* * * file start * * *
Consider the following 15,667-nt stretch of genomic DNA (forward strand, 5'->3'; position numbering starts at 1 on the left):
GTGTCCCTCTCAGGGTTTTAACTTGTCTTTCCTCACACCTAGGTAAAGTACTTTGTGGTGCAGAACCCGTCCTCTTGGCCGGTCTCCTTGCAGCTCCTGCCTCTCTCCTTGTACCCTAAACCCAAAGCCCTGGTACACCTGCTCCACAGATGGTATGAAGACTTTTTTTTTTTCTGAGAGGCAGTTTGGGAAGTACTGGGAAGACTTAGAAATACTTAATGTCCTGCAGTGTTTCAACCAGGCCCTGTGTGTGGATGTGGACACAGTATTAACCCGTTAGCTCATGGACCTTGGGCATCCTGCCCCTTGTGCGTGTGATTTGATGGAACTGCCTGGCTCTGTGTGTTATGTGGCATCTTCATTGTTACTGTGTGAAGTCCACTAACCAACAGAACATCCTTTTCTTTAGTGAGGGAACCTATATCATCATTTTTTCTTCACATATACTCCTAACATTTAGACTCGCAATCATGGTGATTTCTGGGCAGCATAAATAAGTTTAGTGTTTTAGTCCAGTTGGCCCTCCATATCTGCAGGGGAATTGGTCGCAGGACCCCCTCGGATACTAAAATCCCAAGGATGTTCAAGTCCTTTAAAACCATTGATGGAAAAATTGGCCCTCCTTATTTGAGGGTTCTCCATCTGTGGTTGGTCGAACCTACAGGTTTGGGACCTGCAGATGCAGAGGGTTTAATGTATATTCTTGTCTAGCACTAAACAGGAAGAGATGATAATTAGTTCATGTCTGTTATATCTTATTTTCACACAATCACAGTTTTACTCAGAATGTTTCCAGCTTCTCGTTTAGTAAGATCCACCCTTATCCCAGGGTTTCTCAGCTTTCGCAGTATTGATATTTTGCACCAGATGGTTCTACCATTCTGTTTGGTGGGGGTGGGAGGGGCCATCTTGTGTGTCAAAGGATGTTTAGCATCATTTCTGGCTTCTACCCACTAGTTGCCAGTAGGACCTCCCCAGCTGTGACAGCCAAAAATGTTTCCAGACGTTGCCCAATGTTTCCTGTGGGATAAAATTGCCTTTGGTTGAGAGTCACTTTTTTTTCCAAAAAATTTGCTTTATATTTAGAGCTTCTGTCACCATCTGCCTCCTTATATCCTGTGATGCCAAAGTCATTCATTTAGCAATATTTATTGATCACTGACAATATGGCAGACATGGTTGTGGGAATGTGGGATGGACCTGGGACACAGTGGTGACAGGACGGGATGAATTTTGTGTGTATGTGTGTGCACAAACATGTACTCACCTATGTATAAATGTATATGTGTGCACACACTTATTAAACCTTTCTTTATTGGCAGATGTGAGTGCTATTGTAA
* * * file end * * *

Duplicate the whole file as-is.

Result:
Consider the following 15,667-nt stretch of genomic DNA (forward strand, 5'->3'; position numbering starts at 1 on the left):
GTGTCCCTCTCAGGGTTTTAACTTGTCTTTCCTCACACCTAGGTAAAGTACTTTGTGGTGCAGAACCCGTCCTCTTGGCCGGTCTCCTTGCAGCTCCTGCCTCTCTCCTTGTACCCTAAACCCAAAGCCCTGGTACACCTGCTCCACAGATGGTATGAAGACTTTTTTTTTTTCTGAGAGGCAGTTTGGGAAGTACTGGGAAGACTTAGAAATACTTAATGTCCTGCAGTGTTTCAACCAGGCCCTGTGTGTGGATGTGGACACAGTATTAACCCGTTAGCTCATGGACCTTGGGCATCCTGCCCCTTGTGCGTGTGATTTGATGGAACTGCCTGGCTCTGTGTGTTATGTGGCATCTTCATTGTTACTGTGTGAAGTCCACTAACCAACAGAACATCCTTTTCTTTAGTGAGGGAACCTATATCATCATTTTTTCTTCACATATACTCCTAACATTTAGACTCGCAATCATGGTGATTTCTGGGCAGCATAAATAAGTTTAGTGTTTTAGTCCAGTTGGCCCTCCATATCTGCAGGGGAATTGGTCGCAGGACCCCCTCGGATACTAAAATCCCAAGGATGTTCAAGTCCTTTAAAACCATTGATGGAAAAATTGGCCCTCCTTATTTGAGGGTTCTCCATCTGTGGTTGGTCGAACCTACAGGTTTGGGACCTGCAGATGCAGAGGGTTTAATGTATATTCTTGTCTAGCACTAAACAGGAAGAGATGATAATTAGTTCATGTCTGTTATATCTTATTTTCACACAATCACAGTTTTACTCAGAATGTTTCCAGCTTCTCGTTTAGTAAGATCCACCCTTATCCCAGGGTTTCTCAGCTTTCGCAGTATTGATATTTTGCACCAGATGGTTCTACCATTCTGTTTGGTGGGGGTGGGAGGGGCCATCTTGTGTGTCAAAGGATGTTTAGCATCATTTCTGGCTTCTACCCACTAGTTGCCAGTAGGACCTCCCCAGCTGTGACAGCCAAAAATGTTTCCAGACGTTGCCCAATGTTTCCTGTGGGATAAAATTGCCTTTGGTTGAGAGTCACTTTTTTTTCCAAAAAATTTGCTTTATATTTAGAGCTTCTGTCACCATCTGCCTCCTTATATCCTGTGATGCCAAAGTCATTCATTTAGCAATATTTATTGATCACTGACAATATGGCAGACATGGTTGTGGGAATGTGGGATGGACCTGGGACACAGTGGTGACAGGACGGGATGAATTTTGTGTGTATGTGTGTGCACAAACATGTACTCACCTATGTATAAATGTATATGTGTGCACACACTTATTAAACCTTTCTTTATTGGCAGATGTGAGTGCTATTGTAA